Hanayama did a wonderful job with the design. It managed to revive the puzzle and still kept it simple. I have an old design in my collection with the same exact concept, except it's made from wire. As you can see, the difference is staggering. The puzzle closely resembles real horseshoes, and although the scale is smaller, the shape is perfectly made. On top of that, the coating does wonders at making the surface of the puzzle extremely smooth and reflective. If it were for me, I would change the color of the central horseshoe to a golden tint, like they do in some puzzles, to emphasize contrast. Nevertheless, It's a great looking puzzle.

In terms of difficulty, the Horse is not considered to be a hard puzzle. In a scale of 1 to 6, it's a 2. However, like many of Hanayama's ratings, the level of difficulty is far from being consensual. I remember trying to solve that old Horseshoe puzzle years ago, and had trouble understanding how would it be possible to remove the central part. I know I'm not the beginner at solving puzzles, like I was a few years ago, but I reckon that while the movement performed to solve the puzzle is quite simple, it's not so simple to someone not used to this type of puzzles. And even if you remove the central horseshoe, you still need to understand what you did in order to put it back again... And here, in my opinion, lies the true challenge - Getting it back to its original position. Since I knew how to solve the Horseshoe puzzle prior to getting Hanayama's version, I didn't have trouble solving this one. If you're trying it for the first time, it might take you some time to figure it out.

If removing the horseshoe is a level 2, then putting it back might as well be a level 4. I gave the puzzle to a few family members to try and solve it, and even after I explained the trick, they still had trouble to grasp the exact movement. This is to show that the puzzle is not as simple as Hanayama makes it seem.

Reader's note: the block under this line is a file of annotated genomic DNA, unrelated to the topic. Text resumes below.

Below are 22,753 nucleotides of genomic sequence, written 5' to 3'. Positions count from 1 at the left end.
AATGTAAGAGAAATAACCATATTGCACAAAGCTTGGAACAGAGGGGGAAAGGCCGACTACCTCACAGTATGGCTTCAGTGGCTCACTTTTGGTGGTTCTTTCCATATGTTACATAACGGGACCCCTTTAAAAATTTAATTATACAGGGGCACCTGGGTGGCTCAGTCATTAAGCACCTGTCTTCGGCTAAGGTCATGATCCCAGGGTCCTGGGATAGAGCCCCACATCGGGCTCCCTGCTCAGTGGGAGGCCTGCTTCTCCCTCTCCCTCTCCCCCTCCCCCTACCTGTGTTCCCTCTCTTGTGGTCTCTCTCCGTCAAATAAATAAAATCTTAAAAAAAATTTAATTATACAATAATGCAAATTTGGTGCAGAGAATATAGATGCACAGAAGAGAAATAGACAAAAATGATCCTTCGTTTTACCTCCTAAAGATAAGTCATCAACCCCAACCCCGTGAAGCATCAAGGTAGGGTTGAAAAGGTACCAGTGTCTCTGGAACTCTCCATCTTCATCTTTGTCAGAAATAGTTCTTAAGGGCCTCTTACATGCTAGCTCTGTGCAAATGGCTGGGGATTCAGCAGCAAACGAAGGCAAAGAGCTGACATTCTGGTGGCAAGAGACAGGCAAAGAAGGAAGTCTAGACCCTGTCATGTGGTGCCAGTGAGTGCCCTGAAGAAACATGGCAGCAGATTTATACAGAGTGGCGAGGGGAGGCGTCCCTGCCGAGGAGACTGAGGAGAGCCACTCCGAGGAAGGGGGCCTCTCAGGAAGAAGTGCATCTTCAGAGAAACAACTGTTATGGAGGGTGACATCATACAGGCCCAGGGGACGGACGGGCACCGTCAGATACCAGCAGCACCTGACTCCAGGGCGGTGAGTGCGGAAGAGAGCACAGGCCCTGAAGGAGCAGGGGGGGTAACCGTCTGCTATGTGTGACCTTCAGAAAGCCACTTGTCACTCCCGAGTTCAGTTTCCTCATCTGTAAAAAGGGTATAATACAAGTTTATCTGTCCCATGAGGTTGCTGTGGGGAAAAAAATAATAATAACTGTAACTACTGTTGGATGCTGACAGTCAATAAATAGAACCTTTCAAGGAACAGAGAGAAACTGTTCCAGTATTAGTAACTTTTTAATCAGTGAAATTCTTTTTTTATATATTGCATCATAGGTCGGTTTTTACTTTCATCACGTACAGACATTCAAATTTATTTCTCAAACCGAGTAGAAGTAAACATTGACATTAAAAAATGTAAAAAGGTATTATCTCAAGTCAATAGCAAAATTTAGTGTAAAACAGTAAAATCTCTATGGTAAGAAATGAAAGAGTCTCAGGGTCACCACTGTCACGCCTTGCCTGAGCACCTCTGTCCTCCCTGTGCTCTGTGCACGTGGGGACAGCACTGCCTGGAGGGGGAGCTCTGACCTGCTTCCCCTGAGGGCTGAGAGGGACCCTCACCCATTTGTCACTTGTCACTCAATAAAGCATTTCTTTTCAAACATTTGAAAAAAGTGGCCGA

Solution: To download a solution, check out the puzzle's page at Sloyd's.

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Closing Comments:

As I said, Hanayama is a master at reviving old designs. The Cast Horse is a brilliant concept and is sure to intrigue anyone curious about mechanical puzzles. Above all, don't underestimate it, as it can prove to be one tough nut to crack.

Availability: You can get a copy of the Cast Horse at Sloyd.fi for about €10, as well as all the others in the Cast Series.

Links:

Hanayama Cast (in English) - Very useful website in English, with plenty of information on all things Cast.

Hanayama's Factory Visit (Many thanks to Roxanne Wong for sharing these pictures)


Chess 3D Jigsaw - Queen

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Oftentimes, as a puzzle collector, I like to deviate a little from the classic mechanical puzzle and see what else is out there that deserves a place in my collection. Recently, I discovered these 3D jigsaw puzzles that depicted chess pieces and was fascinated by them. You can get any of the six pieces standard pieces, from the King to the Pawn. The one that I'm reviewing today is the Queen.

The puzzles are handcrafted from Chinese Rosewood and can range from 7 to 11 different pieces - The Queen is made from 7 pieces. I was pleasantly surprised by the actual size of the puzzle, which is bigger than I was expecting. At the Brilliant Puzzles website, from where I got the puzzle, it states that it measures 7.75"H x 2.75"D. Since I don't pay much attention to the dimensions of the puzzles when I'm looking at them, and on top of that, Inches are not Europe's measuring unit, no wonder I was surprised by its size. By the way, for your reference, the puzzle measures about 18 x 7.5cm.

The Chess 3D Jigsaw puzzles are produced by Bits and Pieces, so in terms of overall quality, it leaves much to be desired. The pieces could have used a bit more polishing around the edges and a coating of glaze would have made a world of difference. I understand this is an affordable product, but cheap is not synonym of low quality craftsmanship.

Difficulty-wise, the Queen piece is rated as a 3/5 level of difficulty, but as far as I'm concerned, it's no more than a 2/5 at best. Taking the pieces apart is rather easy: You have to start at the top and remove the pieces one by one by sliding them from one side to another. For a first timer, it might take a minute or so to discover how to disassemble it, but once you take off the first piece, the others offer no challenge. Assembling it back is even easier. The only thing you have to take into consideration is that the pieces will only slide into slot from one of the sides, so you may have to try it from both sides.